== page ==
In a recent discussion with a group of Pagans about the development of an American pantheon for use in ADF ritual, someone said this:
“When we look at historical evidence to find the ancient deities, we look at what was left behind and what survived for long periods of time, such as the stories that remained popular … These and many other things help us to form a picture of the beliefs of an ancient culture. I’m using the same types of techniques to examine our modern culture … Elvis is a good example.”
I don’t want to be mistaken for a god.
What if in some distant future, one populated by a new batch of revisionist or reconstructionist Pagans, there is an idea that the celebrities we follow in the present day, the politicians we support, the cultural figures we align ourselves with, were deities?
What if between now and a thousand years from now all of the precious archiving we do of our daily lives, through our blogs, through Twitter, or through the old-fashioned paper medium is lost, and as people are looking back to uncover what we were like they make a profound mistake when they stumble across a tiny piece of information about my life (or yours), and misperceive me (or you) to have been, not a person, but a god of some sort?
Perhaps you wouldn’t mind. Perhaps it would not be such a bad thing for some future Pagan (who I’m sure would be called something other than “Pagan”) looked back at the trace evidence of you and decided to make statues of your likeness, chant your name before pouring oil onto a fire, tattoo your mug onto their shoulder to let everyone know just who their god is. Would you be into that? Does that idea sit well with you?
Let me repeat that I do not want to be mistaken for a god.
At the very least, it would seem terribly inaccurate to me, because I know who I am. I am rooted in my humanity. I am also someone who has been in close proximity to a great deal of celebrity in his life, and I can guarantee you that celebrities are also rooted in their humanity. I get wigged out when modern celebrities are elevated to near deific status in the eyes of the public, and I’m even more troubled by the thought that they might one day, in that far off future, be completely mistaken for gods.
None of this seems like a problem if we’re willing to conceive of the gods as archetypes or ideas that affirm something about ourselves. The stories about humans can morph into stories about gods, and those gods can inform future humans about their own humanity. Through learning about our true, albeit fictional selves, the future Pagans learn something valuable about their own identities.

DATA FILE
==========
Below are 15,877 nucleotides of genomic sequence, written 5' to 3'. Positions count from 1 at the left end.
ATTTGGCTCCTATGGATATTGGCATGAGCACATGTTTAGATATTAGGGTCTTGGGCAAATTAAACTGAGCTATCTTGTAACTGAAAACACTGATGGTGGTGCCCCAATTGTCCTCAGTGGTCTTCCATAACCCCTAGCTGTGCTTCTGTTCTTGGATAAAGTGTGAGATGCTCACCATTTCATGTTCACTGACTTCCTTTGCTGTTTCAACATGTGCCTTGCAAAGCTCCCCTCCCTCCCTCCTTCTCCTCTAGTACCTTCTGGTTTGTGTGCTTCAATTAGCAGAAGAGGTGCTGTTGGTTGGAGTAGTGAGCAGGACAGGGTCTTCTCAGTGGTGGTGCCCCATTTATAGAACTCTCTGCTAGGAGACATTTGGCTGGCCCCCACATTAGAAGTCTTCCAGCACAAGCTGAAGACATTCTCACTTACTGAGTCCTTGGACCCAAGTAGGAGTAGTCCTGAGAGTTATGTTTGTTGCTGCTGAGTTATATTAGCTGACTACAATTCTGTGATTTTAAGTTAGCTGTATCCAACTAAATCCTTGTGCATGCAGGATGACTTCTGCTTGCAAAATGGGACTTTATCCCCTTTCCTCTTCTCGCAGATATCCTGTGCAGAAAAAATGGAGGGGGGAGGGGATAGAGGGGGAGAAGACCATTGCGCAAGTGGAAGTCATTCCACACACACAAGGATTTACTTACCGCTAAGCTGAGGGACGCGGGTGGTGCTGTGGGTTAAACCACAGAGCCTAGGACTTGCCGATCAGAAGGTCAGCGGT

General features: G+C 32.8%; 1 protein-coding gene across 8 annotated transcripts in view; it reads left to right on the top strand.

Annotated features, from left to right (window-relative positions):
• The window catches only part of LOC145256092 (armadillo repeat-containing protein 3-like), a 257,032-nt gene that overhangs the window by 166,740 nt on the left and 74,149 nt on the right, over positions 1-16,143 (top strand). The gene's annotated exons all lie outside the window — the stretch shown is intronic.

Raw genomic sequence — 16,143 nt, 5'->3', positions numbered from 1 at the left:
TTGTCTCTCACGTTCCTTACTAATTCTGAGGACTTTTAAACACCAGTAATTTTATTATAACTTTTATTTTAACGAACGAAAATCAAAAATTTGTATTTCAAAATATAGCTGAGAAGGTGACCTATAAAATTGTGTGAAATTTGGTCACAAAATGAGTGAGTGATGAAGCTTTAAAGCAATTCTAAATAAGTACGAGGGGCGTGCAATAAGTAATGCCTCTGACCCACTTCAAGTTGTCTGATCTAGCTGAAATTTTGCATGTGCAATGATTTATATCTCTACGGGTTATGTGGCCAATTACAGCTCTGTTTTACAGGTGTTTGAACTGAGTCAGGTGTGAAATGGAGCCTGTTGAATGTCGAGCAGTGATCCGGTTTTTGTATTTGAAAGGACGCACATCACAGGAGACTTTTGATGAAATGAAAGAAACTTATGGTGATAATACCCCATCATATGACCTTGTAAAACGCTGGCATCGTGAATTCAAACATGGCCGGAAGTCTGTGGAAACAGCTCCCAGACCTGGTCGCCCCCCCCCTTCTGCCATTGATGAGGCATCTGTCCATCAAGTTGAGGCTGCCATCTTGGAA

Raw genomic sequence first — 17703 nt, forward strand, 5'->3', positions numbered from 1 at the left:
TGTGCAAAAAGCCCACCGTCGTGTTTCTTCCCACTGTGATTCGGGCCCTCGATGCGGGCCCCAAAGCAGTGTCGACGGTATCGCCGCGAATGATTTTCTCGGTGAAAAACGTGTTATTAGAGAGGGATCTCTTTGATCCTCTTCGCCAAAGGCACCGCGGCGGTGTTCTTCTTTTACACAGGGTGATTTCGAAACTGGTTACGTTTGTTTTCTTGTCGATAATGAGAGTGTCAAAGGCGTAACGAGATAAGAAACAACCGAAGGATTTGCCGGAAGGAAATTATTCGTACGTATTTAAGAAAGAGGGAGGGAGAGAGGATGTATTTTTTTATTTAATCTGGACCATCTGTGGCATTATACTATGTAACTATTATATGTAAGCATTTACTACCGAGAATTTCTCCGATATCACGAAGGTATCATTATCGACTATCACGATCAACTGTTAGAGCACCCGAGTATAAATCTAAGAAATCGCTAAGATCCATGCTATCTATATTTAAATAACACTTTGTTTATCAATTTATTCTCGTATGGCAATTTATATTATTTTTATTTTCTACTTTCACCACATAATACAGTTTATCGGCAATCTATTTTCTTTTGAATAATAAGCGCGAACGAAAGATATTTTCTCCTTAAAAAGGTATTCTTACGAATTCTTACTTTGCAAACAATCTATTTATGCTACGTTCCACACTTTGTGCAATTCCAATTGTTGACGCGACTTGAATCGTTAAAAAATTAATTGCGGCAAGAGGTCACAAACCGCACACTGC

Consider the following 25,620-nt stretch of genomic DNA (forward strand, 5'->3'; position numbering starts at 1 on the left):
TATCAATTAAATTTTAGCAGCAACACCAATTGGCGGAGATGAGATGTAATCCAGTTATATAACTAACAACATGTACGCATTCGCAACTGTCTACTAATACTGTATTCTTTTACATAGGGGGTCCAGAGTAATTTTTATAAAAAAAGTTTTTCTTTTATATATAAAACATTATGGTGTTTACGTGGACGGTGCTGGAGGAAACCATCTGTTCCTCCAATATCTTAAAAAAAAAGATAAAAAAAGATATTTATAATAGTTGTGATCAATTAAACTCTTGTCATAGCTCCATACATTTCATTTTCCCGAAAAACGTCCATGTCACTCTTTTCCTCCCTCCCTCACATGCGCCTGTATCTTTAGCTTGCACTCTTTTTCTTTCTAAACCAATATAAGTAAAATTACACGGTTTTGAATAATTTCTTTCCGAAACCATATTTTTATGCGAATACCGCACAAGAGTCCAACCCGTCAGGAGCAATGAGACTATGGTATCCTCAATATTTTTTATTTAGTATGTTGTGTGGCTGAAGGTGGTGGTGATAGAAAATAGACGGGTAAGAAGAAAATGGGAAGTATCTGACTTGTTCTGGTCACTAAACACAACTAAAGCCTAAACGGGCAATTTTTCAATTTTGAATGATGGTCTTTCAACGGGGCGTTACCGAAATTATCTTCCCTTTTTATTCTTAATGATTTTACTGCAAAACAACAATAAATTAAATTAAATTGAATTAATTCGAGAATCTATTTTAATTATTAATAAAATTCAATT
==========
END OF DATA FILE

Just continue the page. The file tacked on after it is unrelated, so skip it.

I’m down with that.
But hard polytheism makes it tricky.
If you or I become a god one day, and people worship us at their shrines and make prayers to us in their moments of need, hard polytheism says that you and I will be cognizant of that. We may even respond by granting their request. If the future reconstructionists do their homework, they’ll know that I like tortillas, coffee, hard cider and pineapple cake with cream cheese icing, and they will prepare such offerings when they want me to — what? — help them with a creative project, guide them on their travels, or — me forbid — change the weather. We will fall into their correspondence charts, and people will write songs about how amazing we were. Tuesday might even become Teo’sday…. or they may suggest that it was always Teo’sday.
I joke a little here, but mainly because I feel uncomfortable by the problems this introduces. I don’t know how to reconcile these ideas, and I worry that if they’re allowed to play themselves out all the way they will eventually call into question much of my current conception of deity.
So, I present them to you in the hopes that you might be able to offer up some fresh perspective.
Do you find any of this troubling? Would you mind much if people in the future venerated you as a deity, or does that idea lead you to reexamine the way you conceive of deity?